Large Scale Dynamo (LSD) For LSDs, the magnetic energy grows on spatial or temporal scales larger than the dominant input scale. The input energy can take different forms but in all cases, the fact that the field grows on scales large compared to those of the input energy always requires a large scale electromotive force (EMF) aligned with the large scale or mean magnetic field, such that , where the overbars indicate a spatial, temporal, or ensemble average and and are the velocity magnetic fields associated with turbulent fluctuations when the total velocity and magnetic field are written as sums of fluctuations plus mean values as and respectively. This implies a source of large scale magnetic helicity is involved in field amplification as we shall see more explicitly later.

Two sub-classes of LSDs can be distinguished, based on the nature of the dominant energy input:

1. Flow Dominated: For this subclass, the input energy is kinetic energy dominated and the EMF can be sustained, for example, by kinetic helicity, as in the classic Parker-type solar dynamo and its extensions (e.g. Moffatt 1978; Parker 1979; Krause & Rädler 1980; Pouquet et al. 1976; Blackman & Field 2002; Blackman & Brandenburg 2002). Alternatively, there is emerging agreement that a combination of shear and fluctuating kinetic helicity can conspire to produce an LSD (Vishniac & Brandenburg 1997; Brandenburg 1995; Brandenburg 2005; Yousef et al. 2008; Heinemann et al. 2011; Mitra & Brandenburg 2012; Sridhar & Singh 2013). The EMF can also be sustained by magnetic helicity fluxes, either local (within sectors of a closed volume) or global (fluxes thought the system boundary) as we will later discuss.

2. Magnetic Relaxation LSD: This subclass of LSDs occurs when a system is initially magnetic energy dominated and the EMF is sustained by magnetically dominated quantities. Typically, injection of small scale magnetic helicity drives instabilities that facilitate the relaxation of the system and transfer of the magnetic helicity to large scales. It is a dynamo because field grows on large scales where there was little initially, and the field on large scales is sustained against decay. In plasma fusion devices where such MRD occur, helicity fluxes are the key sustainer of the EMF (e.g. Strauss 1985, 1986; Bhattacharjee & Hameri 1986; Ortolani & Schnack 1993; Ji et al. 1995; Bellan 2000; Ji & Prager 2002) In astrophysics such MR-LSDs likely occur in coronae, where the field is injected from below on small scales relative to the corona and further relaxation occurs. Astrophysical rotators with coronae likely have flow driven dynamos in the interior, coupled to MRDs in coronae. Ironically, for the sun and stars, the observed field measured is from the base of the corona outward. Thus we can directly observe the MR-LSD processes better than the interior flow driven LSD, although the two are dynamically coupled.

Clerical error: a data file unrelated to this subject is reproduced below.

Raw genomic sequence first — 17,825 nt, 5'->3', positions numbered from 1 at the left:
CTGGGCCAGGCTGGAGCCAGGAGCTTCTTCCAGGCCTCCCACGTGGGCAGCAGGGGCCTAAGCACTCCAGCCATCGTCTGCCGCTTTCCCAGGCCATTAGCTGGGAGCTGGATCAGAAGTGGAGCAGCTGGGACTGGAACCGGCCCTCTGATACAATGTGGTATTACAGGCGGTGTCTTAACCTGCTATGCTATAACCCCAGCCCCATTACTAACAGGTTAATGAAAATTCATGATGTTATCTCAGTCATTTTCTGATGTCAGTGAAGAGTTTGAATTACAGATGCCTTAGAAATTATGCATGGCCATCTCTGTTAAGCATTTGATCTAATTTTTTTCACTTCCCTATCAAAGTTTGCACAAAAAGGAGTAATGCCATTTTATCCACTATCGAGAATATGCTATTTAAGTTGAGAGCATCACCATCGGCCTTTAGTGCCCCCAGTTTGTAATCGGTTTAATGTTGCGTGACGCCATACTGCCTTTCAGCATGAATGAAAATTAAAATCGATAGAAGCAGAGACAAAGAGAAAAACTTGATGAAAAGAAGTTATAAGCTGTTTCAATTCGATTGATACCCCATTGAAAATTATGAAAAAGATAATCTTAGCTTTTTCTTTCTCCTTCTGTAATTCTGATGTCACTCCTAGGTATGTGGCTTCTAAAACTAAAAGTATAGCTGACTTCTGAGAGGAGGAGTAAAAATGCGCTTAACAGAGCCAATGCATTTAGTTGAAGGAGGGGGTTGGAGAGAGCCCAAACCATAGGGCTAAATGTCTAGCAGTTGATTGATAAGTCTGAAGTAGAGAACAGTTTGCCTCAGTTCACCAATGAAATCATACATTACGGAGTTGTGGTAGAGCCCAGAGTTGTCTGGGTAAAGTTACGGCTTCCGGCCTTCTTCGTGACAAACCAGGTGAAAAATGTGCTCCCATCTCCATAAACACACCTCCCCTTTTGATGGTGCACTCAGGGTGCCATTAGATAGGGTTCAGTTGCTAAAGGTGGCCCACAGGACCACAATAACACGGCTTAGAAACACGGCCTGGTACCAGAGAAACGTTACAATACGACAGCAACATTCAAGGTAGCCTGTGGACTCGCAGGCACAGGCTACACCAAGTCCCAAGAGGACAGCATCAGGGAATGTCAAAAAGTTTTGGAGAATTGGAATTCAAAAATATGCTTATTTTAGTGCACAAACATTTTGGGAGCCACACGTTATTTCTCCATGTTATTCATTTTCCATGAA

In studying dynamos there are different approaches used depending on the goal. One approach is the “kitchen sink” approach, that is, try to perform quasi-realistic numerical experiments to match observational features with as realistic of conditions as possible given numerical limitations (e.g. Glatzmaier 2002). A second approach is to carry out semi-empirical model calculations based on linear theories but with dynamo transport coefficients empirically tuned to match general observational features and cycle periods (e,g, Dikpati & Gilman 2009; Charbonneau 2013), and without going after the physics of nonlinear quenching. A third approach, and the one most reviewed in this primer, is identifying basic principles of EMF sourcing and quenching. This involves pursuit of a “first principles” mean field theory and comparison to minimalist simulations to test the predictions of the theory. The goal is to develop a mean field theory that isolates the key physics from the nonlinear mess and eventually use the insights gained to inform more detailed models.